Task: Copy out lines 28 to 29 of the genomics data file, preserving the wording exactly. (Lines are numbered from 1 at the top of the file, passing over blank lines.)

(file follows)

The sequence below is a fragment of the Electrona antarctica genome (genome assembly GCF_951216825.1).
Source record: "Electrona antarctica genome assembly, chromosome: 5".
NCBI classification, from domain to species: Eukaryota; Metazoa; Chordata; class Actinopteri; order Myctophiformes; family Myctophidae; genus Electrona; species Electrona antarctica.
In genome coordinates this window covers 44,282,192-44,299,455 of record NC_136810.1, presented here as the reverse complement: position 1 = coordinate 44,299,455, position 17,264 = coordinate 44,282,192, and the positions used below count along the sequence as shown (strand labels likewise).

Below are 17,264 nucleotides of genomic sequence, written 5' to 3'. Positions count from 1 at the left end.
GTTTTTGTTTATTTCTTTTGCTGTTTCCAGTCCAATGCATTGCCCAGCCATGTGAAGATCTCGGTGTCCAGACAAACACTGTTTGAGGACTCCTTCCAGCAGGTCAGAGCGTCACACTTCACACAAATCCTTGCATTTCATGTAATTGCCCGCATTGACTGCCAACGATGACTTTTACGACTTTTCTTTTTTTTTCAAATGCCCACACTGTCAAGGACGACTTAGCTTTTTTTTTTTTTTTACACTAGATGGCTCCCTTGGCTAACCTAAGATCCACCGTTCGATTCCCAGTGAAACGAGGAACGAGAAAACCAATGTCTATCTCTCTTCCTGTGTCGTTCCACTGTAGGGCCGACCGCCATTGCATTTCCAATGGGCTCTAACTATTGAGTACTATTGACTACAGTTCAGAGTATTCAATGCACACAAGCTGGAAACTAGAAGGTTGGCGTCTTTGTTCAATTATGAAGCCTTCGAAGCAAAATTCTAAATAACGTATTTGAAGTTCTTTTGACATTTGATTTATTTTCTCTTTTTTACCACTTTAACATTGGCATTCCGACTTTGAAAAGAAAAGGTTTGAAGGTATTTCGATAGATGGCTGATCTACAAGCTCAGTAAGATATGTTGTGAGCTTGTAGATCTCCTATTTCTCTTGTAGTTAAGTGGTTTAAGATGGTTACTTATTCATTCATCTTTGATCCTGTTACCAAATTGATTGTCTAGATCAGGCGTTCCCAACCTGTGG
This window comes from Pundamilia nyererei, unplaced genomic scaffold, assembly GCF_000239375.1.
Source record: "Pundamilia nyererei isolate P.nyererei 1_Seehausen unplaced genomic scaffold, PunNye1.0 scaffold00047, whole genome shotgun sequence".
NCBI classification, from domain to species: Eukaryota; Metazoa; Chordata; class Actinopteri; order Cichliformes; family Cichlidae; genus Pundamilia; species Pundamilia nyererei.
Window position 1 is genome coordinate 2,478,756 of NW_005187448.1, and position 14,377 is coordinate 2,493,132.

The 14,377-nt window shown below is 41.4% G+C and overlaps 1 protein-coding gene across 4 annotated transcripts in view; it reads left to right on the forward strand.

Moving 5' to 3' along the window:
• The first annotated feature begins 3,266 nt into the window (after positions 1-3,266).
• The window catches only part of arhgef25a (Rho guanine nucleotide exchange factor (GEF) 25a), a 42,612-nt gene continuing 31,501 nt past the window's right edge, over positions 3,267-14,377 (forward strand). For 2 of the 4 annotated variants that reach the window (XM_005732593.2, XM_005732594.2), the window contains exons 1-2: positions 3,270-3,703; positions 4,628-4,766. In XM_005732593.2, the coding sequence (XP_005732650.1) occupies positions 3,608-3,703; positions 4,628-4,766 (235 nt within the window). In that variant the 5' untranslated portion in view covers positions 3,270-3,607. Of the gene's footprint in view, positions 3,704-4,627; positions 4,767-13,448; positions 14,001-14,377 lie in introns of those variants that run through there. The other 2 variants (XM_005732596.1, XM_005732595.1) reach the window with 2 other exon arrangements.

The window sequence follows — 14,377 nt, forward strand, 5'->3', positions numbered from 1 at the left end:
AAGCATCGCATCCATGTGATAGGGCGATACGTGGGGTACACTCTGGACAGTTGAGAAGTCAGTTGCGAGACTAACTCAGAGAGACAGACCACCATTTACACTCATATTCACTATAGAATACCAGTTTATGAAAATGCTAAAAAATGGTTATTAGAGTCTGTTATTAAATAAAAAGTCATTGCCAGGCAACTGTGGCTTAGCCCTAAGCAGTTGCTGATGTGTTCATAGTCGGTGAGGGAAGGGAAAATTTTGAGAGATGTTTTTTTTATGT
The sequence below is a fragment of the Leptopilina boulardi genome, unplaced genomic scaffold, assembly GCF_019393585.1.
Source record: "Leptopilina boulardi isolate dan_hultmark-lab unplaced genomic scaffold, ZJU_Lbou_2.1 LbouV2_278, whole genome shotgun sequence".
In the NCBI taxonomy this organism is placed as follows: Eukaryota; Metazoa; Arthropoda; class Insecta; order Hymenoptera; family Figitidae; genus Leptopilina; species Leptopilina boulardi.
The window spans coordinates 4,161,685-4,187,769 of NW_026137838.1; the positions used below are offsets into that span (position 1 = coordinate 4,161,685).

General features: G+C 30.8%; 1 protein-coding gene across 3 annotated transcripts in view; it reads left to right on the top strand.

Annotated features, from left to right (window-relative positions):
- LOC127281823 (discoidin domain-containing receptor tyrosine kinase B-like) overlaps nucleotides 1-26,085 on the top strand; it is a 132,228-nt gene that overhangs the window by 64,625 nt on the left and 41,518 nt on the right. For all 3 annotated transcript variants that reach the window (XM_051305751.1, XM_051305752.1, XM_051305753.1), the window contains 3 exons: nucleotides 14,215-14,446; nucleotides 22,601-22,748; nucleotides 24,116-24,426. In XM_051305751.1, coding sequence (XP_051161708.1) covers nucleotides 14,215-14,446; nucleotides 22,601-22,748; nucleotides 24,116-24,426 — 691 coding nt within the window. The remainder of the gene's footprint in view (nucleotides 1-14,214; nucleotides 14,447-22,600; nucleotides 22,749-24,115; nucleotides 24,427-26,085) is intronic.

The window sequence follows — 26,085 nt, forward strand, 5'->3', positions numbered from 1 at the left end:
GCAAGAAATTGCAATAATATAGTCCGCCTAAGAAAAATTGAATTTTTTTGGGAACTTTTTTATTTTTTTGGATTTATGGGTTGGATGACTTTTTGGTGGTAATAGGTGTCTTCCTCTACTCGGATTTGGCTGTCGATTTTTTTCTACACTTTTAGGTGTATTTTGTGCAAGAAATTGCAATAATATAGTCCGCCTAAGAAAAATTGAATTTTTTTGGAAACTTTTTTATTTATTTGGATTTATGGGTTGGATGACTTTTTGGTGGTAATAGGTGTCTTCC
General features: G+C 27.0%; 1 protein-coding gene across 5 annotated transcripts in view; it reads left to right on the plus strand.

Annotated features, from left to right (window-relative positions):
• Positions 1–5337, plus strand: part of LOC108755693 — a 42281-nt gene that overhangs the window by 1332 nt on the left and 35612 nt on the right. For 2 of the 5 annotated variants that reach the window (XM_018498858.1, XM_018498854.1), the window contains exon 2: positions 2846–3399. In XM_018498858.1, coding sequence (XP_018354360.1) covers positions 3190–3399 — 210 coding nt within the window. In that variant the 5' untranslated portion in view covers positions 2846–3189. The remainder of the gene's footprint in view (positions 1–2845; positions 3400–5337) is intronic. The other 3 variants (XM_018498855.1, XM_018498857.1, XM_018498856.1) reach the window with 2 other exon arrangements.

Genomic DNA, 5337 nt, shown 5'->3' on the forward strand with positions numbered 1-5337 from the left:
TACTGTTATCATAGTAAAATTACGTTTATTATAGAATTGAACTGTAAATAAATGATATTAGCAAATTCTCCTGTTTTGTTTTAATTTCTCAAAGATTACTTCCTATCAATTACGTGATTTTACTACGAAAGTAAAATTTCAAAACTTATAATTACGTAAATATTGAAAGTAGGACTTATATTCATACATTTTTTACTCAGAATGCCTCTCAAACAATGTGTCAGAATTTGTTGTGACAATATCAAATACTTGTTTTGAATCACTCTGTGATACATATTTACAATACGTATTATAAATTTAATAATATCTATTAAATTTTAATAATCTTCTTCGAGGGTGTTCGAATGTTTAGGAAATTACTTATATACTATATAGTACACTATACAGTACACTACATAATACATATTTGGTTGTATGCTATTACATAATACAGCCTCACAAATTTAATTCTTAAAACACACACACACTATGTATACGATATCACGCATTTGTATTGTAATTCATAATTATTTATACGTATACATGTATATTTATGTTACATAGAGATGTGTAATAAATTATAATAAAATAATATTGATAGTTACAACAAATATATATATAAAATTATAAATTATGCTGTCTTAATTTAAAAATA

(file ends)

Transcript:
• Positions 1–5337, plus strand: part of LOC108755693 — a 42281-nt gene that overhangs the window by 1332 nt on the left and 35612 nt on the right. For 2 of the 5 annotated variants that reach the window (XM_018498858.1, XM_018498854.1), the window contains exon 2: positions 2846–3399. In XM_018498858.1, coding sequence (XP_018354360.1) covers positions 3190–3399 — 210 coding nt within the window. In that variant the 5' untranslated portion in view covers positions 2846–3189. The remainder of the gene's footprint in view (positions 1–2845; positions 3400–5337) is intronic. The other 3 variants (XM_018498855.1, XM_018498857.1, XM_018498856.1) reach the window with 2 other exon arrangements.

Genomic DNA, 5337 nt, shown 5'->3' on the forward strand with positions numbered 1-5337 from the left: